Cicero's peeps throw a book party (or, authorial self-promotion is hardly new)

Friday, October 31, 2014

In Cicero's day authors ready to launch their newest work would gather their friends at home or in a public hall for a spirited recitatio, or reading. Audiences would cry out when they liked a particular passage. Nervous authors enlisted their friends to lend support, and sometimes even filled seats with hired "clappers." They were keenly aware of the importance of networking to get influential acquaintances to recommend their works to others. The creation of books started off as something both personal and social; the connection embodied in that dual nature is at the heart of what makes books so good at refining and advancing thought. It was just that the practicalities of publishing in the printing-press age made the personal connections a bit harder to see.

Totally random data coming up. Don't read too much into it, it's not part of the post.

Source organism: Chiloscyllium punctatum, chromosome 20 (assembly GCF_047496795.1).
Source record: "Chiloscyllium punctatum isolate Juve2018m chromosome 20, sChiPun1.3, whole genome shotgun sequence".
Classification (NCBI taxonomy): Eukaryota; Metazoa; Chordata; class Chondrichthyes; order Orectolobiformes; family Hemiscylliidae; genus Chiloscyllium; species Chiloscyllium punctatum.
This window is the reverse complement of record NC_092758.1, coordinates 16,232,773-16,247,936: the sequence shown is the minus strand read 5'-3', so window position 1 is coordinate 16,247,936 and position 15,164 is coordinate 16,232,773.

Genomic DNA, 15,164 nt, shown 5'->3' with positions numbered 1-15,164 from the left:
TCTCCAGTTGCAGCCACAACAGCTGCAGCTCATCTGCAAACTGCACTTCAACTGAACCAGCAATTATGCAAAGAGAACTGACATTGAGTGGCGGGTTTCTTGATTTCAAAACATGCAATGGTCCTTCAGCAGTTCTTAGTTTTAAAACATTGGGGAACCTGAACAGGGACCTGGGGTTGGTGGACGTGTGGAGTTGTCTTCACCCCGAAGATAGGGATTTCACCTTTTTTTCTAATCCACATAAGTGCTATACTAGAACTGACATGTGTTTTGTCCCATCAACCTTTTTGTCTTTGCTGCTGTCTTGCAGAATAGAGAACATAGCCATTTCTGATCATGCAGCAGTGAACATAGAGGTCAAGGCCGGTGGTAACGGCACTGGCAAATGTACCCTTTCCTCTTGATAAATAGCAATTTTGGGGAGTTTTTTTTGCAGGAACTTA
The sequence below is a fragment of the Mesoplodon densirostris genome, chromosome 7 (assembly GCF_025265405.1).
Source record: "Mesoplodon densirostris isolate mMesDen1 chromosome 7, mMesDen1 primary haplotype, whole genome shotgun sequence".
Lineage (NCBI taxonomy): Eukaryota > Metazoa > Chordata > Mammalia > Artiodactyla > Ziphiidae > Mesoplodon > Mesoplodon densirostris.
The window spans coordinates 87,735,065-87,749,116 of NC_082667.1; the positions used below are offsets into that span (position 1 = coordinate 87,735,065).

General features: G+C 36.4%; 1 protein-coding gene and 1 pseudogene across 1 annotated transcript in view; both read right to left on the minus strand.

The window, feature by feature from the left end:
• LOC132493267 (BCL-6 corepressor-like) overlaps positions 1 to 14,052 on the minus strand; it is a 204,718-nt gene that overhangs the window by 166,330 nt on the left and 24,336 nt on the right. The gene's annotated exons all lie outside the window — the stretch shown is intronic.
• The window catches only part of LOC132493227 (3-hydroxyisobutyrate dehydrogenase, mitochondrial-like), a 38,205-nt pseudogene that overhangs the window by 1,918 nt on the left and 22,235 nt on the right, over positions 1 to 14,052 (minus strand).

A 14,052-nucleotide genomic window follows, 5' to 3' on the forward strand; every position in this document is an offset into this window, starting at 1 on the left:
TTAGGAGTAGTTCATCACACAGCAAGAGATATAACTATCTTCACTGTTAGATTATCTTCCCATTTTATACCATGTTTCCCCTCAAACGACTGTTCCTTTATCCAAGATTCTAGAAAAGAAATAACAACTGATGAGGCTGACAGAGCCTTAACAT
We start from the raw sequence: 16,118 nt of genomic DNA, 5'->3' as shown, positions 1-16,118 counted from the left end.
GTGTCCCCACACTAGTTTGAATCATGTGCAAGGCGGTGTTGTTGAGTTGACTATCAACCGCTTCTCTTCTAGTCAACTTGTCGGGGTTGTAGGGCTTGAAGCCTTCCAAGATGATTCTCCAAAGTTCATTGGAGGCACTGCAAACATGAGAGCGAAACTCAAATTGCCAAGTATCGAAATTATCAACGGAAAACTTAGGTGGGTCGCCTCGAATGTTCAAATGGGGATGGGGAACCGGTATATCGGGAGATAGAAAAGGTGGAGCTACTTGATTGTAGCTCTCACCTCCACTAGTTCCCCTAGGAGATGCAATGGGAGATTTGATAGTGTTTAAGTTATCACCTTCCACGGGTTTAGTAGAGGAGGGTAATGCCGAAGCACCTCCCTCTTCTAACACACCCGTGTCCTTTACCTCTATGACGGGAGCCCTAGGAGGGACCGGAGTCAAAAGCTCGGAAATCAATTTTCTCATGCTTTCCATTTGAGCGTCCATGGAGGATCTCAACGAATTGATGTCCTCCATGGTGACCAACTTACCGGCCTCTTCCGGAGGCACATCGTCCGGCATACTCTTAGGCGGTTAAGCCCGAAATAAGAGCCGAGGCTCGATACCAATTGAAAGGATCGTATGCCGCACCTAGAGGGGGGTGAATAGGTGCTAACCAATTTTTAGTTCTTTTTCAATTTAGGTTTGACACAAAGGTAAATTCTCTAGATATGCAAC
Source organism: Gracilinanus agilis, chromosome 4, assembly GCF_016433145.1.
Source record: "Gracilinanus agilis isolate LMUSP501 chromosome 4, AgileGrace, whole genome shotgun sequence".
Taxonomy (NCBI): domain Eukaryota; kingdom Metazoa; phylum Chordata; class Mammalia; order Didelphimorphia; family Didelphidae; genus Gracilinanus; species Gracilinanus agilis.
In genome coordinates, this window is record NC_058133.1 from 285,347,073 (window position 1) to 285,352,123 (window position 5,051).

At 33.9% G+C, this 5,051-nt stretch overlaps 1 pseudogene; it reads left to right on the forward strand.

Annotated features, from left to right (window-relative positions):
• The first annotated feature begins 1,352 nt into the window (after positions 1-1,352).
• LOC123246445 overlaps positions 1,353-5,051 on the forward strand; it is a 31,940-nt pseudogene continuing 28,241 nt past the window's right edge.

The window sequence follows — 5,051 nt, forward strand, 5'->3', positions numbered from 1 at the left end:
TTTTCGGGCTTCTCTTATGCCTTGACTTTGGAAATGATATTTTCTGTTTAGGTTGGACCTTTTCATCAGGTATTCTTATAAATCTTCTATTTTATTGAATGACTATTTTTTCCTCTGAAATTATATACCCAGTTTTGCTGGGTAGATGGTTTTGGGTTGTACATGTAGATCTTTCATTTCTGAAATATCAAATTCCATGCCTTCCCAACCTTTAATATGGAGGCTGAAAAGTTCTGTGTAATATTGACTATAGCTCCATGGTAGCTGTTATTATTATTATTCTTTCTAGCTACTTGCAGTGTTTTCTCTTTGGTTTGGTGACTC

"From papyrus to pixels: The digital transformation of the way books are written, published, and sold had only just begun" — The Economist, October 11, 2014 

(This fascinating in-depth reporting on self-publishing, book formats, and sales figures can be read here.)


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